Being a transformational teacher

Being a transformational teacher

Wow I haven’t blogged in two weeks! I wake up everyday having a million things to blog about but I just can’t muster enough energy to write at the end of the day. Then, the next day comes and I forget what I wanted to say the day before, and the cycle repeats šŸ™

So I’ve been doing the same thing for the past three weeks, I’ve been teaching at Kem Skorlah (refer to post below). Next week is our last week there, and then we’ll have two more weeks of training before we getĀ catapultedĀ to our respective schools next year.

We had a meeting with our respective schools next year and I’ll be staying at the teacher’s quarters with my other fellow TFM fellow for the next two years. While it’s good to be a stone throw away from school and only paying next to nothing for housing, it’s scary to live on the school ground as well. It’s like I’ll have to be a teacher 24/7 and can only escape when I go back home once in a few months or something. Also, I know I really wanted something really different that’s why I asked for a rural school, but as it gets closer, it’s scary to know that I’ll REALLY be in a rural area.

The quarters that I’ll be living in is completely unfurnished and the electricity has been cut, and to get the electricity, we’ll have to go to Kuala Pilah which is 1.5 hours away. There’s only one bank and it’s Agro bank. There’s no KFC/McD obviously, no supermarkets (only small kedai runcits), one furniture shop to get our furnitures…and that’s it.

Ok don’t want to think about it. For the kids, for the kids!

That’s my personal mantra for the next two years. When the going gets tough, I’ll just tell myself that I’m doing this for the kids. I’ve already decided that I’m going to invest 90% of my time, energy, and emotions into doing this, and only 10% for everything else in my life. I’ve been finding it terribly hard to balance things outside teaching (personal relationships, friends, family, other interests/hobbies etc), but it’s okay because I have my 90%. I know this thinking is warped, but if I want to do a good job then this is what it takes.

Speaking of doing a good job, we’ve been getting a lot of visitors lately in our classes. From our board of trustees, to the staff members, to our corporate partners, to the media. There’s so much pressure to perform it’s crazy! Good thing is I think all of us are trying really hard and it’s definitely translating to students’ achievements. Bad news is, we’re told that while we’re on the pathway to be an effective teacher, we’re nowhere close to becoming a transformational teacher.

Transformational. Even hearing that word sends shivers down my spine. If it already takes so much to be an effective teacher, how much more does it take to be a transformational teacher? A WHOLE lot more, that’s what.

An effective teacher makes sure her students are on track to finish that academic year, that they’re not left behind academically. A transformational teacher goes beyond that and makes sure her students have completely different life trajectories after being taught by her. She instills in them that they, without her, would be able to believe that they can succeed and will work to succeed even without her help. A transformational teacher expects her students to achieve as much as what she would expect her own children to achieve, she would not accept failures and will have high expectations for her students.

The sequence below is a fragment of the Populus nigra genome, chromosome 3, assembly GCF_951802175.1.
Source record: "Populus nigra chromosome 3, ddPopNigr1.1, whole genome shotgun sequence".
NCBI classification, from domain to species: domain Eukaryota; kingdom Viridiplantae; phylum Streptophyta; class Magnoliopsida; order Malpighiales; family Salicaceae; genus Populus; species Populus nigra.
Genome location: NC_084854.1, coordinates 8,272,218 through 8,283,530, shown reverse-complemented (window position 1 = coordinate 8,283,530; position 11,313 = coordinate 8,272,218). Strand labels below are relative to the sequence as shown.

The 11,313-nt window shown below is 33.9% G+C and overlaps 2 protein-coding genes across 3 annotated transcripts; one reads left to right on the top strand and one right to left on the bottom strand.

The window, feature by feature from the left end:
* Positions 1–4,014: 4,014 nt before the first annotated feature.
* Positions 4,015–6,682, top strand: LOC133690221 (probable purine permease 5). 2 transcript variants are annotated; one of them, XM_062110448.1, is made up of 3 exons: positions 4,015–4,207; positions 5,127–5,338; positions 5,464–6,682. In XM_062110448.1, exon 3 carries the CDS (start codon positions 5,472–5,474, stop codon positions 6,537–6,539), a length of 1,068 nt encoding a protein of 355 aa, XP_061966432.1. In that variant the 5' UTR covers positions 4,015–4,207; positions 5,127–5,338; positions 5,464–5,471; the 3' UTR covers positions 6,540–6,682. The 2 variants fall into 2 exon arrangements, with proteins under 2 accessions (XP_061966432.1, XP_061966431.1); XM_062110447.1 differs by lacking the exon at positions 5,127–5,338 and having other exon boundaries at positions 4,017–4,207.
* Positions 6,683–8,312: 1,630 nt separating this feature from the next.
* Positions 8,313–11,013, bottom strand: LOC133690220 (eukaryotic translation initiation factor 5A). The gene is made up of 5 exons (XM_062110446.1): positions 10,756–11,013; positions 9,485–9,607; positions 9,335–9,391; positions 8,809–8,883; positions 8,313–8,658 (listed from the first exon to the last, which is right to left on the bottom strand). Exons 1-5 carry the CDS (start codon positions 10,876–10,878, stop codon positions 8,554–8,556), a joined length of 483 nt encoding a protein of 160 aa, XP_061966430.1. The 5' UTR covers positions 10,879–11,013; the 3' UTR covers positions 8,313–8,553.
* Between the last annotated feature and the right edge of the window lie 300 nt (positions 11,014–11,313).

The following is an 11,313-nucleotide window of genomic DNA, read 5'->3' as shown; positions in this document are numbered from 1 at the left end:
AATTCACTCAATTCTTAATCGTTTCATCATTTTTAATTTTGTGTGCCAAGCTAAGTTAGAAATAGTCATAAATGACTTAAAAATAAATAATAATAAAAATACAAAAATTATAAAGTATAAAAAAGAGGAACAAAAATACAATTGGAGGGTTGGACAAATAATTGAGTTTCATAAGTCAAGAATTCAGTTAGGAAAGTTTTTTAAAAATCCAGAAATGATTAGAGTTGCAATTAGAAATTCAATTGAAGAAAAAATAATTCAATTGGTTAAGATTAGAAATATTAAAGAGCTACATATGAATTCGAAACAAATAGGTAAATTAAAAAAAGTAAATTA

Bear in mind that our students are on average 4-5 years BEHIND their academic year, so we have to catch up with being an effective teacher first before we could go anywhere close to being transformational.

So I’ve been teaching for 3 weeks now and already I’m swamped with so many challenges. I think talking about the challenges itself will take a few posts and I’ll get more into it later. All I can say is, academically, the disparity between our students at Kem Skorlah (and they’re not even in the worst schools, which we’ll be going to next year) and with the urban middle-income students in Klang Valley is HUGE. I saw the detrimental effects of PPMSI on the ground and it’s not pretty at all. It did so much damage to these kids whose basic English literacy skill is almost nonexistent. They fall further and further behind, and from not knowing how to do Math and Science already as it is, now they can’t even understand the questions!

Don’t get me wrong, I agree with having Math and Science in English, but definitely not when around 60-70% of the nation’s population is not even well-versed in English yet. Improve their English first then think about such a huge policy change!Ā It’s not what benefits the Klang Valley middle-income people.Ā I learned Math and Science in Malay and yet I could do well in college after that, and yet I’m positive I can compete with anyone else globally. Why? Because of my level of English. So how do you expect people who don’t know basic English to keep up? I can talk about PPMSI for eternity and don’t get me started on MBMMBI (do we really need such a long acronym?).

Anyway it’s been a long rambly post and I have to get back to my lesson plans. I’m compiling my own “kids say the darnest things” logbook so I can remember all the funny things they say, hopefully I’ll post that soon!

Have a great weekend ahead, and thanks for reading despite me not blogging that often anymore!